How Diversification Helps You Save Money
In an article reviewing apps that can help you save money, Forbes writer Katie Roof noted that a great use of personal financial management software (specifically, the Personal Capital app) is to “look at your assets to see where there are opportunities for investment diversification.”
It’s a great insight – while diversification is a well-used investing tool, it can be overlooked as a way to save money.
The Theory: "The Only Free Lunch In Investing"
Diversification is a relatively intuitive concept. We’ve all heard the axiom “don’t put all your eggs in one basket.” Its simplistic application to investing is as follows: if all your eggs (stocks) are in one basket and you drop it, you lose everything. However, if you have 10 eggs (stocks), each with its own basket and you drop one, you’ll still have nine eggs (stocks) left.
While diversification is not a new concept in investing, it was not until the 1950s that investors began to quantify its benefits. In 1952, Harry Markowitz – then a 25-year old economist at the University of Chicago – wrote the seminal paper called Portfolio Selection. The remarkable insights in this paper formed the basis for Modern Portfolio Theory, and ended up earning him the Nobel Prize in 1990.
A key insight of Modern Portfolio Theory is the classification of risk into two types: unsystemic risk and systemic risk. Unsystemic risk, or diversifiable risk, is the risk that comes with owning a single stock that may decline on its own. For example, if there’s a management scandal at Company X, that is considered unsystemic risk. Systemic risk, or un-diversifiable risk, is the risk that the economy as a whole will experience a downturn. A recent example of systemic risk is the subprime mortgage crisis, which sparked a worldwide decline in financial markets.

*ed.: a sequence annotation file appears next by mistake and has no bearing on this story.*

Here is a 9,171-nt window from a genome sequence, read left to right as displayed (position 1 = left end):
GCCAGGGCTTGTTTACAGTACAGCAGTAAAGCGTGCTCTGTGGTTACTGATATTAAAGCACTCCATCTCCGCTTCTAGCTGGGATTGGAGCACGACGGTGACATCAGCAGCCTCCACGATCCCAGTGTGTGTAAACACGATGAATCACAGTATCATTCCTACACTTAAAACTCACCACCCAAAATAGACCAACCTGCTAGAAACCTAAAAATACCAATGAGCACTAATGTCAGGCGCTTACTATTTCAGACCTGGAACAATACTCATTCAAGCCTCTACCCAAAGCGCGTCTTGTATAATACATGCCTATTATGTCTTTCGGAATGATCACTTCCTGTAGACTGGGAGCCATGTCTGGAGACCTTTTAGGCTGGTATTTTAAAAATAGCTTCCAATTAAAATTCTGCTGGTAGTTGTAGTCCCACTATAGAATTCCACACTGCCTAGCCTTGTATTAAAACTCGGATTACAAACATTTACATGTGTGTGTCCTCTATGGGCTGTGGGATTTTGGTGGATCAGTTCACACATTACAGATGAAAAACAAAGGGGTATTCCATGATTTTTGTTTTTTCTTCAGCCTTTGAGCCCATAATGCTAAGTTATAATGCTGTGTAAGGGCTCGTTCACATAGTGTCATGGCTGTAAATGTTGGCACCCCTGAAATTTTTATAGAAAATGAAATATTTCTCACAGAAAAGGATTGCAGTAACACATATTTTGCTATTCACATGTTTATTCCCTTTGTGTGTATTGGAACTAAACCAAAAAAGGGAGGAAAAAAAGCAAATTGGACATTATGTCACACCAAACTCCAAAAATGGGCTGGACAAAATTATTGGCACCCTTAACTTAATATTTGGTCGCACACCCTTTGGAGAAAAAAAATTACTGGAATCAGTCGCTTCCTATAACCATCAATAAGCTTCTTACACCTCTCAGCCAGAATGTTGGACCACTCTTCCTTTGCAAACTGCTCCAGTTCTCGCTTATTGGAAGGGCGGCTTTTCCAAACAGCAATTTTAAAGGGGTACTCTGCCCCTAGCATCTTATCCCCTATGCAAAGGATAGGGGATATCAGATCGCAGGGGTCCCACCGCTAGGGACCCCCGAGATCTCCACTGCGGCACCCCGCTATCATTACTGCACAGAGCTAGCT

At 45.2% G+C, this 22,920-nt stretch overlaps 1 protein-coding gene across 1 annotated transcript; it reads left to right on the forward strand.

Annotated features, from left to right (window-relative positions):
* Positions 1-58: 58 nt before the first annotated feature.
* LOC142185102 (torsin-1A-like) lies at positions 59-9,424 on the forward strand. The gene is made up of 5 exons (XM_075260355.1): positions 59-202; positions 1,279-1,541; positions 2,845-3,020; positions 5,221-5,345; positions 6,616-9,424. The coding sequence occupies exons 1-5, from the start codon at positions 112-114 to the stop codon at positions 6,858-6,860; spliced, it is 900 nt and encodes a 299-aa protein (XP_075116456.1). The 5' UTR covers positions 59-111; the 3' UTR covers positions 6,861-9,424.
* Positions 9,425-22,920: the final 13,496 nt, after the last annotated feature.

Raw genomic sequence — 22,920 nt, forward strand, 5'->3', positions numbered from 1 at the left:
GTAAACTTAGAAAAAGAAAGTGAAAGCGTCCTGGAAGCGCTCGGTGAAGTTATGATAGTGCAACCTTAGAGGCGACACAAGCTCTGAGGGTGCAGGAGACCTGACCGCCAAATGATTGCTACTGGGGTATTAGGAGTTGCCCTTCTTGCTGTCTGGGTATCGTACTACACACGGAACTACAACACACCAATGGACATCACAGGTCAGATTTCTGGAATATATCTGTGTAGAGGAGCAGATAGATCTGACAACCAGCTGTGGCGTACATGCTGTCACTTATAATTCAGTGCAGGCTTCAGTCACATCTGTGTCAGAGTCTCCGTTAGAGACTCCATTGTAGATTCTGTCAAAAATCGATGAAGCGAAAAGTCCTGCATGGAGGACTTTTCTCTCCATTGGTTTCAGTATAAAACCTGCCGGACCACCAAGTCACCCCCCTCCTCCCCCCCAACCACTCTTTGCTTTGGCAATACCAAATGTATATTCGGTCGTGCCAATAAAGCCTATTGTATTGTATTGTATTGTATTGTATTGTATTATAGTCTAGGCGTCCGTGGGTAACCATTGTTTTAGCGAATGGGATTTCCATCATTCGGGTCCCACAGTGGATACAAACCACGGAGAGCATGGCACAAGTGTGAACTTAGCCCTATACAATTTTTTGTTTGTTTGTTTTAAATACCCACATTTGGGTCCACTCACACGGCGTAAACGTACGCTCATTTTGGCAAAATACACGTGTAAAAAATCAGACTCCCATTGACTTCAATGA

In his work, Markowitz showed that the unsystematic risk of a portfolio can be decreased through diversification. In other words, while the return of a diversified portfolio will be equal to the average rates of return of the individual holdings, the risk (as measured by the standard deviation) of the portfolio will be less than the risk of the individual holdings. That’s why diversification has been called the only free lunch in investing.
Your Portfolio: The Benefits Of Diversification
As you can imagine, by investing a number of different companies across asset classes and industries, you can substantially reduce risk and maximize your risk-adjusted returns. The math gets more complicated, but it turns out you can also solve for maximizing mean for a given level of variance – which is called an “efficient” portfolio. The “efficient frontier” is then the set of investment portfolios that provide the greatest return for the risk you take.
So we can now return to our initial question: how does diversification help you to save money? By reducing the risk of potential loss. If you invest in a portfolio on the efficient frontier, you can minimize risk while maximizing returns, and save money in the process.
The following article is from one of our external contributors. It does not represent the opinion of Benzinga and has not been edited.
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